Finishing within the Top 5 for the 2008 Formula D season is no easy task. Even less so, is winning the first event of the season, on a course of dilapidated city streets, guarded by cement walls with little or no buffer. But seeing as how our man Forsberg pulled through for the win at FD's Round 1 at Long Beach earlier this year, the Red Bull event should be a breeze... right?
The Red Bull World Championship was maybe the most challenging drift competition I have ever entered: a drivers' roster full of champions from all over the world, a very fast and difficult course, and rumors of 110-mph shakedown runs made us realize the value of coming prepared. We rebuilt our 350Z's shifter to utilize Fifth gear--since our Fourth tops out at only 104 mph--and also made a few changes to get more traction in the corners.
On Saturday's first practice lap, I blew the diff mounts right out of the car on entry. After repairs, we were heading straight into qualifying with no warm-up. I threw down the best run I could, and qualified in 12th Place.
Gaz Whiter was our opponent for Top 32, so I made sure to read through our spotter and fellow drifter Joon Maeng's notes to get a good idea of what to expect from him in tandem. Gaz is fast and a great driver, so I knew to just run as hard as I could. I scraped the Z's rear bumper along the main wall along Turn One, transferred back to the left and tagged the other side of the bumper on the next wall--close calls, but I think we earned some bonus points! As I entered the course following Gary, his car was much faster than I expected, and the gap between us was just too much. A One More Time round was called for, so I concentrated on maintaining the same lead pass as before, only without touching the walls. On the chase lap, I threw it in much closer. I was able to close in and keep a one-car gap between us the whole run. We won the round!
Our second matchup was against Robbie "Bushido Blade" Nishida, who we also knew would not be easy to defeat. Leading him down the straight, I felt a slight bump as he mis-judged his speed and plowed into the Z. I stayed on course and ran through the corners, and on the exit, Robbie plowed his front bumper through a line of the plastic barriers, hitting our back wheel with his front. Our Z was cool, but Robbie's car was leaking water everywhere, eventually draining its entire cooling system. Regardless, we took our second runs. He put some distance on me down the straightaway, but I slowly closed in on him in the main corner, and as we transferred to the left corner, his car ran wide and hit the outside wall. I got on the handbrake as he came off the wall, then got back on the gas and squeezed right by! Close, but we moved onto Top 8.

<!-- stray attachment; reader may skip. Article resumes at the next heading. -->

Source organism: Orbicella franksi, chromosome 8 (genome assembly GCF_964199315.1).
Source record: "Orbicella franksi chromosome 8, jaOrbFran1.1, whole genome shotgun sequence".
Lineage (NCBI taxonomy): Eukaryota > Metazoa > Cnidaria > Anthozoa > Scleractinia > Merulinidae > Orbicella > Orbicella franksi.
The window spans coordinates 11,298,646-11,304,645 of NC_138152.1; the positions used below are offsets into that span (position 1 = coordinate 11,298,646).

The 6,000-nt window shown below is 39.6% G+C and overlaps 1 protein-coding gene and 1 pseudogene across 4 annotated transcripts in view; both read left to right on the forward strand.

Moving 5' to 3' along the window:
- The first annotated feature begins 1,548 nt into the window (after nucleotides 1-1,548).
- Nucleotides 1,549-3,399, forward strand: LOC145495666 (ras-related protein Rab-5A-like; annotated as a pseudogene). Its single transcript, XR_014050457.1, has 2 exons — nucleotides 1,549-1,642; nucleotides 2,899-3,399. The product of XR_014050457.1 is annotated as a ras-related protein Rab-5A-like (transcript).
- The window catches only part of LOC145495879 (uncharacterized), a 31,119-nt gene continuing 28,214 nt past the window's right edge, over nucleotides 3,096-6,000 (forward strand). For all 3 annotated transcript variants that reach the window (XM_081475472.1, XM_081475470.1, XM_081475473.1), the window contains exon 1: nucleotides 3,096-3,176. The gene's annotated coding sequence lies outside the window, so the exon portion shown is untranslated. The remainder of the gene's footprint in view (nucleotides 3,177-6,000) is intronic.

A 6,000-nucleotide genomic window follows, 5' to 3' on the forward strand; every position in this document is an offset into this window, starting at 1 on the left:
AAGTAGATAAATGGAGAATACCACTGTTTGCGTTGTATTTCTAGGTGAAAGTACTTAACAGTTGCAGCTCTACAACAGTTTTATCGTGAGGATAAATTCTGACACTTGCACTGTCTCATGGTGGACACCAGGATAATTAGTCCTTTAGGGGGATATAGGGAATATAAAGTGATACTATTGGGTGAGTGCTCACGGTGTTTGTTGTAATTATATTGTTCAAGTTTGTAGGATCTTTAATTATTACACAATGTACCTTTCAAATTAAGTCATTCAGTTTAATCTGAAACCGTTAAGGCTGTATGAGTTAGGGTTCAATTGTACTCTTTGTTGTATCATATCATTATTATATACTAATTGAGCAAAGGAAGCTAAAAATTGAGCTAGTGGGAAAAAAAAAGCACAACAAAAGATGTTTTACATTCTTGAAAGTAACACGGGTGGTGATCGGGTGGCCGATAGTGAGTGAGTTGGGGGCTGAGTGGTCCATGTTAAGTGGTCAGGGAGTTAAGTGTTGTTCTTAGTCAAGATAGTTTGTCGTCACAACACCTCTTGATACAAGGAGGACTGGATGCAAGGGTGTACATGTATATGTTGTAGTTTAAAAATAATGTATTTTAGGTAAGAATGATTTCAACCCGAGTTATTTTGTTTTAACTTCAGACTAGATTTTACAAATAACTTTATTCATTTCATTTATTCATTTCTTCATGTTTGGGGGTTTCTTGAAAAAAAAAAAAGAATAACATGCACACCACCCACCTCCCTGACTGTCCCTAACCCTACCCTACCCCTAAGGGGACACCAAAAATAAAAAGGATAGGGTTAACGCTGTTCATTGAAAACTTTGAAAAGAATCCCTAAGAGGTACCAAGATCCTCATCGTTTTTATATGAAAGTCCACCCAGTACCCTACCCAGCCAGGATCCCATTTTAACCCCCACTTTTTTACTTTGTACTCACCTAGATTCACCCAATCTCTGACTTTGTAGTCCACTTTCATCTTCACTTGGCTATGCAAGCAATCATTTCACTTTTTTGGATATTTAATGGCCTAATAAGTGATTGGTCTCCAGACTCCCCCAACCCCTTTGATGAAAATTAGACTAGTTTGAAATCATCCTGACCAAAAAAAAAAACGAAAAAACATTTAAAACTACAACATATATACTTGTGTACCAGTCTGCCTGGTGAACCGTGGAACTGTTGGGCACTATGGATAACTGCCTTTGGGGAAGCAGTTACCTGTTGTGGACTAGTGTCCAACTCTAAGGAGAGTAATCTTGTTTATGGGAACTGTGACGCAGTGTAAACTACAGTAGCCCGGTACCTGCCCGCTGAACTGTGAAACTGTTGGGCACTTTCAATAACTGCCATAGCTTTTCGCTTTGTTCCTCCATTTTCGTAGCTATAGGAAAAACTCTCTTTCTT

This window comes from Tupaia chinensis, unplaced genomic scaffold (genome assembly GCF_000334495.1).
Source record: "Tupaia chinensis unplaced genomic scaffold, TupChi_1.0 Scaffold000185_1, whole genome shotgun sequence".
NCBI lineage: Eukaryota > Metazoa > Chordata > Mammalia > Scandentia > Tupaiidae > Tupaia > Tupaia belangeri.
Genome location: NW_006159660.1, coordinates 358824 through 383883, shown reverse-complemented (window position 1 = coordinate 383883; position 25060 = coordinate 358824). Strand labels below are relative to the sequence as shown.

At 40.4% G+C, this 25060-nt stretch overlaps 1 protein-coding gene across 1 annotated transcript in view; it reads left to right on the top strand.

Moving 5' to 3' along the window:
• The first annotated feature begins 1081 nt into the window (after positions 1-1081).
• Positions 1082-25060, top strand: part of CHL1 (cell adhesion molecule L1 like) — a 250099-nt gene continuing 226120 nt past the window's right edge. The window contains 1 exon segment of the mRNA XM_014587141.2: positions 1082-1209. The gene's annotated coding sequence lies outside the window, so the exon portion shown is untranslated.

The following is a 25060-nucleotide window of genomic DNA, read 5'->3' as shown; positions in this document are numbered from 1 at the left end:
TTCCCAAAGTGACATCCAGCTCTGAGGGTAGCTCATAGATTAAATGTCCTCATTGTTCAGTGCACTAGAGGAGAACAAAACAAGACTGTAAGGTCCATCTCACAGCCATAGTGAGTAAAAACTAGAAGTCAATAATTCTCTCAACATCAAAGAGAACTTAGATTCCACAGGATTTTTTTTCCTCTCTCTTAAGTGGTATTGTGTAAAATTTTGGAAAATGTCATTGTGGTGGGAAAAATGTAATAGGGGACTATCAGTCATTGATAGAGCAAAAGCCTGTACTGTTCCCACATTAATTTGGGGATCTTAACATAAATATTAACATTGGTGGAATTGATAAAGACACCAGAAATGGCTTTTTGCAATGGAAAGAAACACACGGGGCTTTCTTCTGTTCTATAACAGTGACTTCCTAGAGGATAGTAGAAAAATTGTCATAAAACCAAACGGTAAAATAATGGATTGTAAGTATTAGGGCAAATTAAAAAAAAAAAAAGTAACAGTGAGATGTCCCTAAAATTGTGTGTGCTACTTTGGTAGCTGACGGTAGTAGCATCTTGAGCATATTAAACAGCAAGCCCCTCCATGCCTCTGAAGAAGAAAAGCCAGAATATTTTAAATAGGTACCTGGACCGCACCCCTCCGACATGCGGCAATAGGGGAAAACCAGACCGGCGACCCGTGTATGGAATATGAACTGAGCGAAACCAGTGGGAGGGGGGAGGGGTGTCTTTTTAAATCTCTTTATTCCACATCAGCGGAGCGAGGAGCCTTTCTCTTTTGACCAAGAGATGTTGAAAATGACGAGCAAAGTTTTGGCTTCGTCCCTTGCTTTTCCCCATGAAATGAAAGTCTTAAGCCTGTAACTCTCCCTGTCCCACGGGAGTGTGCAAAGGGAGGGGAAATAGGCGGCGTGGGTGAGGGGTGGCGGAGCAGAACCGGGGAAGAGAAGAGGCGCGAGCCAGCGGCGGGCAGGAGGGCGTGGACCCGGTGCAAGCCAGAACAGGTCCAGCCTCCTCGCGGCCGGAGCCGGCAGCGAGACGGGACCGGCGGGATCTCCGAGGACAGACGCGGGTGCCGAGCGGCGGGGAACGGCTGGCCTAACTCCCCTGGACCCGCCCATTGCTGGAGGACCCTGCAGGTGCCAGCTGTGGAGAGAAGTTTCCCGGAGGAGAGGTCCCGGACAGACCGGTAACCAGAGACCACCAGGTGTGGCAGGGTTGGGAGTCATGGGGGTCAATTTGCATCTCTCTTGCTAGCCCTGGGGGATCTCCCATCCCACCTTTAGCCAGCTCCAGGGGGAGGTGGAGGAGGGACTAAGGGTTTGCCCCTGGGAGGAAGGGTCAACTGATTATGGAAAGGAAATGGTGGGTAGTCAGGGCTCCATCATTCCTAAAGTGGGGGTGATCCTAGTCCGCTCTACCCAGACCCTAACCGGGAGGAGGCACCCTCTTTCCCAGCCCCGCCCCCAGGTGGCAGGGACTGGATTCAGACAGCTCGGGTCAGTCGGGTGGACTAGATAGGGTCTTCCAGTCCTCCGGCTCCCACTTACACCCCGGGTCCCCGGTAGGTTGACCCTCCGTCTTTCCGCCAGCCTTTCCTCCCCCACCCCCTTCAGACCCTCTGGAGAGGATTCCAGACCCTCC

The next round was not as exciting. I was paired to follow Samuel, and as soon as Catherine Kluthe's flag dropped, my car stalled! I re-fired the car as Sam was shifting into second gear, and saw a Formula D official give me the "STOP" signal. I stayed at the start line as Sam ran through the course, thinking to myself that it will get redone, since this has happened in the past. But after the run ended, the officials counted the run against me... only because we were running out of light, I think. For my lead, run I threw down the best that I could, hoping that Sam would mess up and we'd get a One More Time round, but he played it safe and we finished Seventh in the Championships. I was happy to have gotten that far, but discouraged for losing the way we did. We have great plans for the off-season and our car will come back better than ever for next year!
Nos Energy Drink
One of five drivers representing Japan in the battle for World Championship status, Katsuhiro Ueo was the only who had never competed in a Formula D event. With no firsthand experience driving against big-power American-tuned drift cars, would his S15 Silvia and long-time experience in Japan be enough to carry him to the podium in America?